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Bowler’s remorse

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One member of the Lewis County Board of Legislators has assumed the role of a modern day Sisyphus, only this time wearing bowling shoes instead of sandals.

The focus of a well-known Greek myth, Sisyphus was condemned to push a boulder up a hill. At some point in his effort, however, the boulder rolls back down the hill and Sisyphus must begin again.

Legislator Paul M. Stanford, D-Watson, appears to have taken on this mission of futility in his own way. But rather than straining against a boulder, he is trying to toss a bowling ball up a hill to knock down the 10 pins resting on the crest — only to watch the ball roll back down before reaching its target.

By a 6-4 vote, the county board voted Monday to buy the Lewis Lanes bowling facility in Lowville for $1 million. Earlier this month, legislators opted against allocating $10 million toward constructing a new office complex on outer Stowe Street in Lowville to house county departments. They had been mulling the idea of acquiring the Lowville Commons building located downtown for $1 million.

But a small cabal of legislators recently discovered that Lewis Lanes was on the market, and these officials sprung a deal to buy the building on the rest of the board. Mr. Stanford was one of the six who voted in the majority to buy the bowling alley.

But by Tuesday afternoon, he began having second thoughts. He left a voice mail message for Legislative Chairman Michael A. Talbot, R-Croghan, declaring that he had changed his mind and wanted the board to convene a meeting and revisit the issue.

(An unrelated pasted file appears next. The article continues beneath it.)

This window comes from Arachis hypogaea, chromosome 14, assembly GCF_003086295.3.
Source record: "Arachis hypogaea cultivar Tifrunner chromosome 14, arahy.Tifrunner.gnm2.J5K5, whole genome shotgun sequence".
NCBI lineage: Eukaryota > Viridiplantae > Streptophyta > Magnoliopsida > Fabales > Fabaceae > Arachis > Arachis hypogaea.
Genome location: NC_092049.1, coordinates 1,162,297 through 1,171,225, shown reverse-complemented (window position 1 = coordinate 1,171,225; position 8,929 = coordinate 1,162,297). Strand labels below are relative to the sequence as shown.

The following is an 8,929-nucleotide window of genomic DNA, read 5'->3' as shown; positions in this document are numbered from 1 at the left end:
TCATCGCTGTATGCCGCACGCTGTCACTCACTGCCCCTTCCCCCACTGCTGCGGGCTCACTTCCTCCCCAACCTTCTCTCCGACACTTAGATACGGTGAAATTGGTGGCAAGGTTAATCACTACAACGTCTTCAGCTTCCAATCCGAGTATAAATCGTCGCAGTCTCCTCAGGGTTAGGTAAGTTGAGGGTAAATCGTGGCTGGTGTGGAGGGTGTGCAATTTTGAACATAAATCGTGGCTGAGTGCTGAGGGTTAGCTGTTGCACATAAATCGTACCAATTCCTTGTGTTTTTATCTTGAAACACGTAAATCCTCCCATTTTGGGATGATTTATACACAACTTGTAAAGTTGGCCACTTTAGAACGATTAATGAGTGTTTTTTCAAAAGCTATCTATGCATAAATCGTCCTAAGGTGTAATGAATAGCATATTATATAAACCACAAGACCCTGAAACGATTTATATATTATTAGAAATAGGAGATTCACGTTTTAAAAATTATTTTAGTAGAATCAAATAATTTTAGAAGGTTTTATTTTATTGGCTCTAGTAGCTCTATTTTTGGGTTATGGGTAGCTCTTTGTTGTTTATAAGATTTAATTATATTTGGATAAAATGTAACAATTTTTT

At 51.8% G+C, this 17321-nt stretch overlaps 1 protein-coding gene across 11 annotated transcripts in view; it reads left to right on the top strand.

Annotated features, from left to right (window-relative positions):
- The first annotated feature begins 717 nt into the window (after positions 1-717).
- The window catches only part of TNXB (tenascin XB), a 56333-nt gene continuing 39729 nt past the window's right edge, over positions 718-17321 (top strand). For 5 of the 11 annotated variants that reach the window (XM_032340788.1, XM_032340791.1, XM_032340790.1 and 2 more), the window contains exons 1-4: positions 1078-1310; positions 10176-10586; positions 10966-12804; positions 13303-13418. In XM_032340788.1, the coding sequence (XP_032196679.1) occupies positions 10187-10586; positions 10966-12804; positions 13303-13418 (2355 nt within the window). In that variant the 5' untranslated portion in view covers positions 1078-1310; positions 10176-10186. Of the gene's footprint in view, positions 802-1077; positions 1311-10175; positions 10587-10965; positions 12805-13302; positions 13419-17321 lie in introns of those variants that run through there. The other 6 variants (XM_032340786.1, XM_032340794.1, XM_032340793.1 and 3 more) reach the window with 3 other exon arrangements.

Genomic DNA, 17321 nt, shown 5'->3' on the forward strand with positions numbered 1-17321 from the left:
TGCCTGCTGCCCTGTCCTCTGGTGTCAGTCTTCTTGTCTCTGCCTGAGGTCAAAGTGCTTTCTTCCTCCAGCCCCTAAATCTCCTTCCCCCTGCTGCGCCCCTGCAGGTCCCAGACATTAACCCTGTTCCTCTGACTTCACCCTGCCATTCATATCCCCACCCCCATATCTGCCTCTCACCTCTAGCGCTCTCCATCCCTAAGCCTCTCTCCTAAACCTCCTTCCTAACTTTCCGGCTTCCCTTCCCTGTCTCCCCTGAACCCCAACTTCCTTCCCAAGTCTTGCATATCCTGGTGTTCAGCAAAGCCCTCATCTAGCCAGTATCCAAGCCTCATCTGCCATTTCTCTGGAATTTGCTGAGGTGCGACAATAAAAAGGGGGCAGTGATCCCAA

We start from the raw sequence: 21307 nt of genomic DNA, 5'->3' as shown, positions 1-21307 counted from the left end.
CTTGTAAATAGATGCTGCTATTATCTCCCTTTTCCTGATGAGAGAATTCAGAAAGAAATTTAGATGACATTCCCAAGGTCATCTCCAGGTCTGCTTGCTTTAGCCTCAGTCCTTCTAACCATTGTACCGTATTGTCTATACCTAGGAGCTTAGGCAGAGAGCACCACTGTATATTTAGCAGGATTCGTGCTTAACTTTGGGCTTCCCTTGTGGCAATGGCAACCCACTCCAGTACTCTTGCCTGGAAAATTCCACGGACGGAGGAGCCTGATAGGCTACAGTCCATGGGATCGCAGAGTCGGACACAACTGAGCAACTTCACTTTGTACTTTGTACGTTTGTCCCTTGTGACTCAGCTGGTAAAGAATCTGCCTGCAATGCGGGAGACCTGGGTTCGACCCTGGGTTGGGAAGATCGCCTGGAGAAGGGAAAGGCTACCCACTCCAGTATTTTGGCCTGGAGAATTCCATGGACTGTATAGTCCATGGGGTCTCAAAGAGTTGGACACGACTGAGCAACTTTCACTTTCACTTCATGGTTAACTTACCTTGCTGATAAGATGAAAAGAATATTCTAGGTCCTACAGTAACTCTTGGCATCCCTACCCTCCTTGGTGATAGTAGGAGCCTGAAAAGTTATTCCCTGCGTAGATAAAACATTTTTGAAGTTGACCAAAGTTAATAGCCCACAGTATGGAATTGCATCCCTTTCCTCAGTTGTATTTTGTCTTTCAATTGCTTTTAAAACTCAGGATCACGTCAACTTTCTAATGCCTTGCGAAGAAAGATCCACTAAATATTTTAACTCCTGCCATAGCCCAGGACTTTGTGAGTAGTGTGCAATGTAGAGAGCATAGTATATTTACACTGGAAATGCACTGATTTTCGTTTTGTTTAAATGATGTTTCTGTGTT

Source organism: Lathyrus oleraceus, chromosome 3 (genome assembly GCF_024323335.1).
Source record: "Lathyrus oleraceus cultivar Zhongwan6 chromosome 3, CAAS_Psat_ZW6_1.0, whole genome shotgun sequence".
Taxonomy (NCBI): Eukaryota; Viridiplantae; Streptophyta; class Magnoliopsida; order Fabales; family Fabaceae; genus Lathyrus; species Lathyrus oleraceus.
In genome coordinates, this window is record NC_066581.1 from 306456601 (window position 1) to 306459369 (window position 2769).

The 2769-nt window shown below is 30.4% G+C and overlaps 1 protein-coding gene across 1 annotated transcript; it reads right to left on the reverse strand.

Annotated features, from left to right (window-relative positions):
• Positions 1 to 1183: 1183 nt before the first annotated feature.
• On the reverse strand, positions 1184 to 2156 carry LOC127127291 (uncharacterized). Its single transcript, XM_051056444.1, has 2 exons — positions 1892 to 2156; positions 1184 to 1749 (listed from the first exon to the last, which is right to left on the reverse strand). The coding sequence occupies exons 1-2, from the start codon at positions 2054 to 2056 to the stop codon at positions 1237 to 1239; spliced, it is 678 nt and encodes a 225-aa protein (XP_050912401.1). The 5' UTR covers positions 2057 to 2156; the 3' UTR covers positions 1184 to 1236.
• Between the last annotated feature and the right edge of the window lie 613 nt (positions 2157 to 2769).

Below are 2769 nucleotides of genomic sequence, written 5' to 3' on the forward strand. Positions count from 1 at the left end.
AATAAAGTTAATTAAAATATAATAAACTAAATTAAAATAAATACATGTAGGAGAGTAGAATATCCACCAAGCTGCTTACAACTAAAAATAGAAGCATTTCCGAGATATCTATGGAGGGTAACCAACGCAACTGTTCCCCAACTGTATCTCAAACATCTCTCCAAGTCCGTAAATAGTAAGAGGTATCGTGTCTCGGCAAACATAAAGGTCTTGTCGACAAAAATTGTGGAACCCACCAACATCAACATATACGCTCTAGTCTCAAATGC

“I didn’t know until [Monday’s] meeting about the building,” Mr. Stanford told the Watertown Daily Times earlier this week. “I listened to what was presented to me. It made sense, and I voted based on that. … Now with what I’ve learned, I can’t stand behind that vote.”

The board can have another vote on a previously decided matter. But if Mr. Stanford cannot persuade one of the other five legislators from the majority to jump to his new side, his effort will be dead on arrival.

One drawback to having the county take over Lewis Lanes is that the building is not downtown. It would be a real boost to the village to have the county office’s centered downtown where they could draw people to businesses already there.

But by and large, the proposal is a good one. The bowling facility was constructed in 2009 after a fire destroyed the previous structure, so it’s relatively new. Officials can work with designers to create the kind of office spaces they need to run their departments.

It’s unfortunate that local bowlers will no longer be able to use Lewis Lanes after it closes next year, and it’s likely that Mr. Stanford heard from some of them after his vote. But he should have requested that the board take more time to consider the deal before voting on it. That would have been a good action, as it looks like only a few legislators knew about the proposal before their Monday meeting.

Now, the comparison to Sisyphus may a tad stretched. After all, Sisyphus must serve his punishment forever.

Mr. Stanford, however, is in control of how many times he wishes to throw the ball uphill to get a strike or pick up the 7/10 split. Perhaps after seeing the ball being returned to him the first time, he’ll realize that ancient legends don’t make good public policy.

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